name = os.getenv("NAME", "world")

    # Retrieve the hostname of the server where the app is running
    hostname = socket.gethostname()

    # Format the HTML string with the values of "name" and "hostname"
    return html.format(name=name, hostname=hostname)

# If this module is executed directly (i.e., not imported as a library), 
# start the Flask app
if __name__ == "__main__":
    # Run the Flask app on all network interfaces (0.0.0.0) and port 80
    app.run(host='0.0.0.0', port=80)

3. Finally, create a new file called requirements.txt, add the word Flask, and save and close the file. This file specifies the required dependencies for your Flask application.

Flash

Building a Seamless Deployment with Docker and Dockerfile

With your sample Flask application in place, you can now encapsulate your application and all its dependencies by building a container image.

Using a Dockerfile, you can define your app’s dependencies, runtime environment, and code in one document, ensuring consistency and reproducibility. This Dockerfile helps your app run smoothly when deployed to a new environment.

To build a deployment, follow these steps:

1. Create a new file called Dockerfile in the same directory as your app (hello-app).

2. Populate your Dockerfile with the following configuration, save the changes, and close the editor. This Dockerfile defines how to build a Docker container image for your Flask application.

In the provided commands, the Dockerfile specifies the setup of an environment with Python and Flask pre-installed, along with the app and its dependencies. Containerizing the app’s dependencies and runtime environment, your Flask app becomes portable and can run anywhere.

# Set the base image for the container as Python's slim version
FROM python:slim

# Set the working directory inside the container to /app
WORKDIR /app

# Copy the contents of the current directory to the container's working directory
ADD . /app

# Install any required packages specified in the requirements.txt file
RUN pip install -r requirements.txt

# Expose port 80 to allow external access to the containerized app
EXPOSE 80

# Set the environment variable NAME to World
ENV NAME World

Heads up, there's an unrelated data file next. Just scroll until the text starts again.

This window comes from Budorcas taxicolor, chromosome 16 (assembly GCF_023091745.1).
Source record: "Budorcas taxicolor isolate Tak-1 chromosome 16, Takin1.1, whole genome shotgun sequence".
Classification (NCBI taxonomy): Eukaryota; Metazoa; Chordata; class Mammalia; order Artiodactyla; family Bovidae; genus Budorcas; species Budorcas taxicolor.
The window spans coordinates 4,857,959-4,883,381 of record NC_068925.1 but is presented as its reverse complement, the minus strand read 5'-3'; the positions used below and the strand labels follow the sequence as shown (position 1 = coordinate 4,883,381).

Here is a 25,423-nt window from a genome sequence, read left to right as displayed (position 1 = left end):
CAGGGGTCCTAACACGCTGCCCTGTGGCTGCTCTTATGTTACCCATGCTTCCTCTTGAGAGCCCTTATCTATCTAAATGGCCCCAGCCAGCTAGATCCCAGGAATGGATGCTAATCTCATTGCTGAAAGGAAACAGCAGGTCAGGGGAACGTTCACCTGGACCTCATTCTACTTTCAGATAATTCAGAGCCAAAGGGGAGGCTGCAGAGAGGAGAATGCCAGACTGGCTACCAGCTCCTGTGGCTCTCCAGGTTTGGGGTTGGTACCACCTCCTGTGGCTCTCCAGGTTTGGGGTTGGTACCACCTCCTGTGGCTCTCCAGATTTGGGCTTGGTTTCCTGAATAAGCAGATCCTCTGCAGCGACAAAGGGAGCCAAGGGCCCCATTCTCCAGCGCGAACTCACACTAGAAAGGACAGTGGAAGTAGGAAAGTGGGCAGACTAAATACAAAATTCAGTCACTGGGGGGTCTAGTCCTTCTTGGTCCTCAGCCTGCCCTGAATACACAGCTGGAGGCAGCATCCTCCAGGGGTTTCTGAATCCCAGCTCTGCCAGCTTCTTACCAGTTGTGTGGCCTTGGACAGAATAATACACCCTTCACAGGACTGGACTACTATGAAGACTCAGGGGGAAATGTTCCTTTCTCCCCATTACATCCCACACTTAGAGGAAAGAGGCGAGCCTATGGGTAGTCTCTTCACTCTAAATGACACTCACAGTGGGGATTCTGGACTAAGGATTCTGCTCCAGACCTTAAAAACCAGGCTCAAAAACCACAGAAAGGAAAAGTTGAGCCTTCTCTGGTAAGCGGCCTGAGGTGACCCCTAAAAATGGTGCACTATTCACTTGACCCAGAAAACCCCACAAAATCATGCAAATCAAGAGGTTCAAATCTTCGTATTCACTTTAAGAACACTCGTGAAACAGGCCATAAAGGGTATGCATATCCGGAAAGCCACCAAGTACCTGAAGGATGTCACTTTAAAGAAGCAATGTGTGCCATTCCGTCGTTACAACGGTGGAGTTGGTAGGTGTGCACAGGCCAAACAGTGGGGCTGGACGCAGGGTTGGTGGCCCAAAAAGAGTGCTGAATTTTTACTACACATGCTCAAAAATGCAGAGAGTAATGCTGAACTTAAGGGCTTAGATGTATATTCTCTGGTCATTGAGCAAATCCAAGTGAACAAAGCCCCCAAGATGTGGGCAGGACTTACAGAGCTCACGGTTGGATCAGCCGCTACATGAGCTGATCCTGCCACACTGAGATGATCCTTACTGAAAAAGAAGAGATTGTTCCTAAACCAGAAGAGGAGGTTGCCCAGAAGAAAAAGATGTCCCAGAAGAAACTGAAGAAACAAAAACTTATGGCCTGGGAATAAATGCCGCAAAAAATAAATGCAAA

# Specify the command to be executed when the container starts running
CMD ["python", "app.py"]

3. Next, run the docker command below to build the Docker image (hello-app) against the configuration you set in your Dockerfile in the current directory (.).

docker build -t hello-app .

This command’s execution takes a while, as Docker downloads the base image and installs the app’s dependencies.

Building the Docker image
Building the Docker image

4. Now, run the below grep command to verify that the Docker image (hello-app) was created successfully.

docker images | grep hello-app

The output below verifies the newly-created hello-app image.

Verifying that the Docker image was created successfully
Verifying that the Docker image was created successfully

5. Execute the following docker command to run a Docker container based on your Docker image (hello-app). This command executes the command specified by the CMD instruction in your Dockerfile.

The -p flag tells Docker to map port 80 on the container to port 80 on the host machine. This port mapping lets you access the containerized Flask app through your web browser at http://127.0.0.1:80.

docker run -p 80:80 hello-app
Running a Docker container
Running a Docker container

6. Further, keep the current terminal open, open a new one, and run the following curl command to test the containerized Flask app.

This command sends an HTTP GET request to the Flask app inside the Docker container and displays the response in the terminal window.

curl http://127.0.0.1:80

The response will be similar to the following, showing the Hello World! message.

Note that the hostname will be different for each container deployment, as it is generated dynamically by Docker.

Testing the containerized Flask app
Testing the containerized Flask app

Pushing the Docker Image to the DigitalOcean Container Registry

Currently, your image lies in your local system. But since the goal is to make your application deployable, pushing your Docker image to a remote registry is essential. The registry provides a scalable and reliable solution for managing your container images, giving you confidence in your deployment pipeline.

In this tutorial, you will store and manage your Docker images in the DigitalOcean Container Registry. Doing so ensures your images are stored in a secure and private environment.

To push your Docker image to the DigitalOcean Container Registry:

1. Run the following command to create a new DigitalOcean Container Registry (i.e., doregistry125428). The registry name must be globally unique within the DigitalOcean Container Registry service.

doctl registry create doregistry125428
Creating a new DigitalOcean Container Registry
Creating a new DigitalOcean Container Registry